Film Review: Maggie

*** Warning!  This review of Maggie contains spoilers! ***

Maggie Poster

Zombies have dominated the media scene for quite some time. For military video games including zombie levels, to actual parody zombie movies, we’ve run the gamut of what this genre seems to be able to spew out.

Don’t believe me? Well, depending on when & where you read this, you can go watch Zoombies, zombified zoo animals, or Zombeavers, zombie beavers, on Netflix. You don’t need to be a scientist at Umbrella Corp. to realize that the walking undead seem to be getting played a little bit too much, especially for the more jaded horror fan.

But, what if I told you I had a zombie film that had action, intrigue, mystery, even a dash of romance… but wasn’t officially a true horror movie?

Well, you’d probably — and perhaps rightly so — ask me why it’s featured on this site, and I’d defend myself with the fact that not many people know about the deliciously suspenseful piece known as Maggie.

This film is certainly an intriguing one. First, it stars Arnold Schwarzenegger in a dramatic role — which he actually nails — as a father of a college girl who’s been bitten during the recent zombie incursion.

It’s true, the zom-pocalypse came, humankind won, and this movie is essentially just the clean-up. There are still zombies wandering around, and people infected through bites can last days or weeks before turning. Unless turned over to a family member, the infected remain in quarantine, where the disease is monitored. It is also implied that they are used as guinea pigs for testing.

Not fun for someone facing down the barrel of impending death and subsequent reanimation.

Maggie was made in New Orleans, Louisiana, and was set to air at the Toronto Film Festival in 2014, but Lionsgate stepped in and purchased the rights to the film before a second be shown. The film eventually debuted at the Tribeca Film Festival in 2015, where it received mixed reviews and general interest. Interest enough though for a limited theatrical release (very limited in the UK!) before being released through video-on-demand.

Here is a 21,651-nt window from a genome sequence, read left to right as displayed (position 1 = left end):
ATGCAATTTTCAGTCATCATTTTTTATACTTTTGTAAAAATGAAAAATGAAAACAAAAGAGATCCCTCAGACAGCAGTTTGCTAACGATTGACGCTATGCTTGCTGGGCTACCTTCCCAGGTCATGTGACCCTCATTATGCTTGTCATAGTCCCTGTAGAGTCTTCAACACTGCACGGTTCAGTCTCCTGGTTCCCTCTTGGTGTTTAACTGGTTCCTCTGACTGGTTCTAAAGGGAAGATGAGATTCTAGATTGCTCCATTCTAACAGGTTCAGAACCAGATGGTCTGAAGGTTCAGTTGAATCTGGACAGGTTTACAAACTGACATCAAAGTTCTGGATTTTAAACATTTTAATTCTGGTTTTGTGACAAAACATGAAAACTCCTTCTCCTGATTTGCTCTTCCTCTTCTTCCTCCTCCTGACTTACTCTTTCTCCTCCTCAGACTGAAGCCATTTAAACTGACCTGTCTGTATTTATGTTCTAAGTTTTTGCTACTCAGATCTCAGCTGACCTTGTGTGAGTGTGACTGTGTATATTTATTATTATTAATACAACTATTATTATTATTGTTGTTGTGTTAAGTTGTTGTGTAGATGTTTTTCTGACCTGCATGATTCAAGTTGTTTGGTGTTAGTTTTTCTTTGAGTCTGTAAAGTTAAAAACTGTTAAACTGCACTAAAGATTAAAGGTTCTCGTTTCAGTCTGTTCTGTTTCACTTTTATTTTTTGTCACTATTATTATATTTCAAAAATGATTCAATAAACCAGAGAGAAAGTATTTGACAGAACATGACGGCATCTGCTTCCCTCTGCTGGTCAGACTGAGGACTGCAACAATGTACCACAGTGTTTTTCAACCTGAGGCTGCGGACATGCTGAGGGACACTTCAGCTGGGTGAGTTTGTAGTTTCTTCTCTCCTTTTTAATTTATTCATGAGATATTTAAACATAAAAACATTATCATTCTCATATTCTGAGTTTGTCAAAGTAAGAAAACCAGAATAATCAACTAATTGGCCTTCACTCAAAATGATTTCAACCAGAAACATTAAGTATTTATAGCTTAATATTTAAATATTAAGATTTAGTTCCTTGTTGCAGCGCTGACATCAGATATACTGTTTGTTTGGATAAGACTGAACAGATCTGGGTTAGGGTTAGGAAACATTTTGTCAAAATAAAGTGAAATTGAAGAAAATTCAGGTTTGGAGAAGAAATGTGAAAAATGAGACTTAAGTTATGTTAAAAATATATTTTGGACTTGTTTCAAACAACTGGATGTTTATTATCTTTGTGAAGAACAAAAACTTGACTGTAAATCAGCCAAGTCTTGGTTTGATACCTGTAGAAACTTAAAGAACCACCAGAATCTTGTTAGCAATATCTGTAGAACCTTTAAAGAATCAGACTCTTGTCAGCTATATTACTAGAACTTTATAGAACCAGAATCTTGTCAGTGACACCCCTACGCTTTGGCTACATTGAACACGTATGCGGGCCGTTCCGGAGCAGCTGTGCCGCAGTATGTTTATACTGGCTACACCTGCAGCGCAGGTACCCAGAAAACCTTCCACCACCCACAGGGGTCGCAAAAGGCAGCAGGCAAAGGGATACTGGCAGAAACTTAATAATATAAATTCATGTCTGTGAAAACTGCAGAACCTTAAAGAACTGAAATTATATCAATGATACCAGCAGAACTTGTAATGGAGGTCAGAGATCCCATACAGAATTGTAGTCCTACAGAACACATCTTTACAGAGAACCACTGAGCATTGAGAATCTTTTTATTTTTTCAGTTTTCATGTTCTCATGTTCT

Schwarzenegger delivers the perfect protective father figure in the film as he doesn’t have to cast aspersions of someone who shies away from violence. To emphasize this, he dispatches some zombies throughout the film, though he does plead with them to speak, to try and prove that they are actually still human and just sick.

He doesn’t use a gun either, as one would expect. No, he wields a simple wood cutters axe, even using it to batter a bullying police officer who tries to arrest his daughter and drag her to quarantine where she’ll be euthanized.

Maggie Film Still

Now, this is something that is debated in the film. Maggie goes to a beach party early in her sickness and meets another infected boy, who claims that the quarantine is a lie. The official line is that victims are given comfort and rest, but he says they throw them all in one room, where the fully-fledged zombies consume the sick.

Later, the family doctor says that the Center for Disease Control uses a powerful drug for euthanasia, which can pierce the numbness that comes with the slow process of zombification and is rumored to be very painful.

Whichever is true, this paints a bleak future for Maggie, one that leaves several people telling Schwarzenegger to do the only thing he can do:

“Make it quick.”

With indirect orders to kill his own daughter, he waits until she is truly dying and waits up with her, shotgun in hand. Sadly, he falls asleep and she turns in the middle of the night. However, instead of consuming him as a normal zombie would, she retains a shred of her humanity and gives him a kiss on the head and leaves the farm, shambling off into the darkness of the end credits. While some would claim this is too open-ended for the conclusion of a film, i feel that with this being a horror/drama, it in fact makes an excellent finale as we are left with several dreadful questions.


Some officers earlier in the movie justify Schwarzenegger’s use of lethal force on two zombies, saying that it had to be done. “What would have happened if they found someone else?” one officer asked. This leaves the thought of a newly-turned Maggie left to go on a miniature rampage, infecting and ruining the lives of one or two people and their families before being put down.

What if, since she waited it all the way through, she got to retain her consciousness? We saw another zombie in the film, a little girl, who was bitten and turned after a long infection at home. Someone she bit and infected was aggressive, but she merely stood and allowed herself to be killed, as if she understood that she needed to be removed from the world.

This leads to a whole different level of understanding for the zombie virus, as if it seemingly can leave people aware of who and what they are, does it mean they can control their base desires to harm — or consume — others?

This film is something the zombie genre needed: a serious, emotional film that really explored the other side of the coin — what people going through the ‘zombification’ process really must feel like.

Check it out for yourself, as it is more than worth it. I’ve already added it to my DVD collection.

By Nicholas Paschall (@Nelfeshne)

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